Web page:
3. If you choose a trust name which has nothing to do with your family name, there will be more questions from various sources when you transact business for the trust. For example, banks or others will want documentation to prove that you are authorized to conduct business on behalf of your trust. Unlike a corporation which must register its name and its officers (authorized signers) with the CA secretary of state, there is no state registration to prove or backup the persons claiming to be the authorized signers (trustees) of the trust.

4. Sometimes if a trust is for a particular purpose, such as the owning and operating of an apartment building, the trust name used is the street address. An example would be “2000 South Main Street Trust dated 1/1/2000”. This is a practical way to keep the apartment business separate.

5. You must be precise about spelling of names and use actual legal names. Surprisingly, I have found that many people disregard parts of their names such as “Jr.” or “III”. I once had a serious case where-by the legal ownership of a property was not recognized because when the Trust Creator established the trust he didn’t tell the attorney preparing the trust that he was a “Jr.” because he never used the term. His father was long since gone and he didn’t see any sense in using “Jr.” as part of his name. Thus, he formed the trust without his full name, calling it the “John Smith Trust dated 1/1/05” and deeded his house into the trust as follows, “John Smith, as trustee of the John Smith Trust dated 1/1/05”. When he died his daughter became the trustee. When she was dealing with legal matters on the house, she provided a death certificate showing her father as “John Smith, Jr.”. Since John Smith, Jr. was not the name on the deed transferring the house into the trust, the ownership of the house was questioned. The title company involved wanted to know what happened to John Smith, Sr. This dispute is still pending and it is preventing the house from being sold. The ultimate solution is to file a court petition to prove to a Judge that the signature of John Smith on the deed is actually the signature of John Smith, Jr. Unfortunately, a court petition can take up to a year to get through the court system and cost many thousands of dollars in legal fees and court costs.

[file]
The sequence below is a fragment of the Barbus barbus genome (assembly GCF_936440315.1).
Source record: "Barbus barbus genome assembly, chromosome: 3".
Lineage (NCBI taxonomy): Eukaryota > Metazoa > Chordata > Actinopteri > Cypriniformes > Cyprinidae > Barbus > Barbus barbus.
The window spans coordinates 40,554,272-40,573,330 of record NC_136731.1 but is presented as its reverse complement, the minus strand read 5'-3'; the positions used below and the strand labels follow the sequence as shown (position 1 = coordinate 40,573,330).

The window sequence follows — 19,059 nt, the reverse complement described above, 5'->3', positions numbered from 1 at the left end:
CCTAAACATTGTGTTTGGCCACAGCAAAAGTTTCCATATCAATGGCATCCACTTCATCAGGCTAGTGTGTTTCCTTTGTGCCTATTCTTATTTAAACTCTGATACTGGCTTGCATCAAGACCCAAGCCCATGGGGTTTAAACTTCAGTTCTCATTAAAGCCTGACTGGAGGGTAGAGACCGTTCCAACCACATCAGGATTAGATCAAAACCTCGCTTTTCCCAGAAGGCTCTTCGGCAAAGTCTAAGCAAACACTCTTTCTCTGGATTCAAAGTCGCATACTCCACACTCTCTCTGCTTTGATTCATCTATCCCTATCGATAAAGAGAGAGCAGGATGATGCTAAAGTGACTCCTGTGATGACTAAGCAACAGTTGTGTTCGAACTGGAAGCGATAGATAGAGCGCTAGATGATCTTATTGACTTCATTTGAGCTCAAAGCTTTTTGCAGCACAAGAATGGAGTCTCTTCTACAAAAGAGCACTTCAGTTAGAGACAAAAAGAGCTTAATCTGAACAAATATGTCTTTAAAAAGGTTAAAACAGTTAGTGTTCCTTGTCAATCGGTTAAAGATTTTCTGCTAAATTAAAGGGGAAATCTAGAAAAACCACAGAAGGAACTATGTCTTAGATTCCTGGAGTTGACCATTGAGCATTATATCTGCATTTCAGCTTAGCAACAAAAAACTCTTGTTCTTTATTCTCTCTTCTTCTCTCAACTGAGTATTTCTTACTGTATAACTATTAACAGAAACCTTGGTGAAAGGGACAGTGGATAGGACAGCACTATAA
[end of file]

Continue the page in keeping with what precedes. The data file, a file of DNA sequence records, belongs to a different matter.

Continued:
6. Before actually signing the declaration of trust, check the name spelling on your (i) driver’s license; (ii) your birth certificate; (iii) your military records, (iv) your social security card, and (v) on the deed to your house. Ideally, all 3 should match but often there are differences. If there are differences, then it must all be explained in the declaration of trust to avoid future confusion. Thus, in the above example of John Smith, Jr., the proper designation in the declaration of trust would have been, “John Smith, Jr., also known as John Smith”. Another example would be “John Alexander Smith, Jr., also known as John Smith, also known as John Smith, Jr., also known as “John A. Smith”.


When it comes to trust names and the names of the Trustors, Trustees and Beneficiaries, names do matter a great deal. Any misdesignation or mistake can cause needless problems and delays with (i) trust money and property handling; (ii) notary acknowledgments of trust documents; (iii) court procedures if the trust is unfortunate enough to have to go to court; and (iv) with ultimate distribution of the trust to Beneficiaries.